AimSpinal cord stimulation (SCS) has been shown effective as a therapy for different chronic painful conditions, but the effectiveness of this treatment for pain as a result of peripheral diabetic neuropathy is not well established. The primary objectives of this study were to evaluate the effect and safety of SCS for treatment of pain and the effects on microcirculatory blood

Cecile C. de Vos; Vinayakrishnan Rajan; Wiendelt Steenbergen; Hans E. van der Aa; Hendrik P. J. Buschman

2009-01-01

124

Balloon kyphoplasty for the treatment of painful spinal deformity resulting from osteoporotic vertebral compression fractures  

Microsoft Academic Search

Purpose of study: Treatments for vertebral compression fractures (VCFs) have historically focused on pain control, but the kyphotic deformity as a result of VCF is also a cause of significant medical morbidity. The ideal treatment of VCFs should thus address both the fracture-related pain and associated spinal deformity. Balloon kyphoplasty is a recently developed minimally invasive procedure that aims to

Frank Phillips; Erling Ho; Marion Campbell-Hupp; Euby Kerr; F. Todd Wetzel; Purnendu Gupta

2002-01-01

125

Thermoelectric device for treatment of radiculitis and spinal massage  

NASA Astrophysics Data System (ADS)

Results of development of a thermoelectric device that enables controlled cyclic temperature impact on the damaged area of human organism are presented. Unlike the existing medical devices employing direct supply current for thermoelectric module, the present device controls supply current according to time dependence of temperature change assigned by doctor. It is established that such a device is an efficient means of therapy at herniation of intervertebral disks with marked radiculitis and tunicary syndromes, at meningitis, other spinal diseases and back traumas.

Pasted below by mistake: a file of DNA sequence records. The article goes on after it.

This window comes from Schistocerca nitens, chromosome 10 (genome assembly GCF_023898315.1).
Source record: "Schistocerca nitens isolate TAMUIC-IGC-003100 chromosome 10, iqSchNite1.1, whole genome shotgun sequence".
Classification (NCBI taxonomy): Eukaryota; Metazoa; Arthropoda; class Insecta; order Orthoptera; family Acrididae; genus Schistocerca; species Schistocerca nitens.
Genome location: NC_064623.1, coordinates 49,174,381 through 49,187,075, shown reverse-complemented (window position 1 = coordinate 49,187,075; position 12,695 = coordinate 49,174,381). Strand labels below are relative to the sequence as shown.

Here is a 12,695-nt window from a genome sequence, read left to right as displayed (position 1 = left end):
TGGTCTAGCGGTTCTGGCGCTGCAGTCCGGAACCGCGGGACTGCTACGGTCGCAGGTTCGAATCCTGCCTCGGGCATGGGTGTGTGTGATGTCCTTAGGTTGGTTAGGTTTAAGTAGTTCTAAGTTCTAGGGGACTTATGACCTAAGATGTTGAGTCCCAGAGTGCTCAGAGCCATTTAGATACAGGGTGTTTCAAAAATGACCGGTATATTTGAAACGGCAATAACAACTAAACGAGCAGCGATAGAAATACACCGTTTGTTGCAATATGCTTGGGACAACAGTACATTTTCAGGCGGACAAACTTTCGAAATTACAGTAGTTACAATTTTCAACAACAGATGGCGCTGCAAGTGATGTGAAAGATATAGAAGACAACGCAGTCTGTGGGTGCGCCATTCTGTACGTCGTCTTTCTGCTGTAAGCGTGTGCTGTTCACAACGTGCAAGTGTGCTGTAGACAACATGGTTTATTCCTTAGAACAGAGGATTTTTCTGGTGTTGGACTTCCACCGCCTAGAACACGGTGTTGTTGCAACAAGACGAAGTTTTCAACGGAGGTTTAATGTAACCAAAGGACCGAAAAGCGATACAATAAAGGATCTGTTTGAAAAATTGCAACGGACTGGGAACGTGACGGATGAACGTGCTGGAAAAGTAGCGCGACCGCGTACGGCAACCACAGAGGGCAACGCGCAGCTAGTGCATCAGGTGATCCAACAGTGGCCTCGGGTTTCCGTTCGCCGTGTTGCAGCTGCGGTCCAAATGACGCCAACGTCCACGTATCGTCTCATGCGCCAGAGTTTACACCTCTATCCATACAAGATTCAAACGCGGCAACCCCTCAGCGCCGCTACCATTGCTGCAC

Anatychuk, L. I.; Kobylyansky, R. R.

2012-06-01

126

Controversies over spinal treatment in advanced cancer patients  

Microsoft Academic Search

About 10% of patients with cancer pain do not obtain pain relief or experience unacceptable side effects with systemic opioids.\\u000a In some cases a change of the route of administration can improve the balance of analgesia and adverse effects. In this paper\\u000a the use of spinal opioids in such patients is discussed from various aspects: patient selection, epidural vs intrathecal

Sebastiano Mercadante

1998-01-01

127

Pelvic floor muscle exercise for the treatment of stress urinary incontinence: An exercise physiology perspective  

Microsoft Academic Search

The aim of this article is to give an overview of the exercise science related to pelvic floor muscle (PFM) strength training, and to assess the effect of PFM exercises to treat stress urinary incontinence (SUI). Sixteen articles addressing the effect of PFM exercise alone on SUI were compiled by computerized search or found in other review articles. Studies with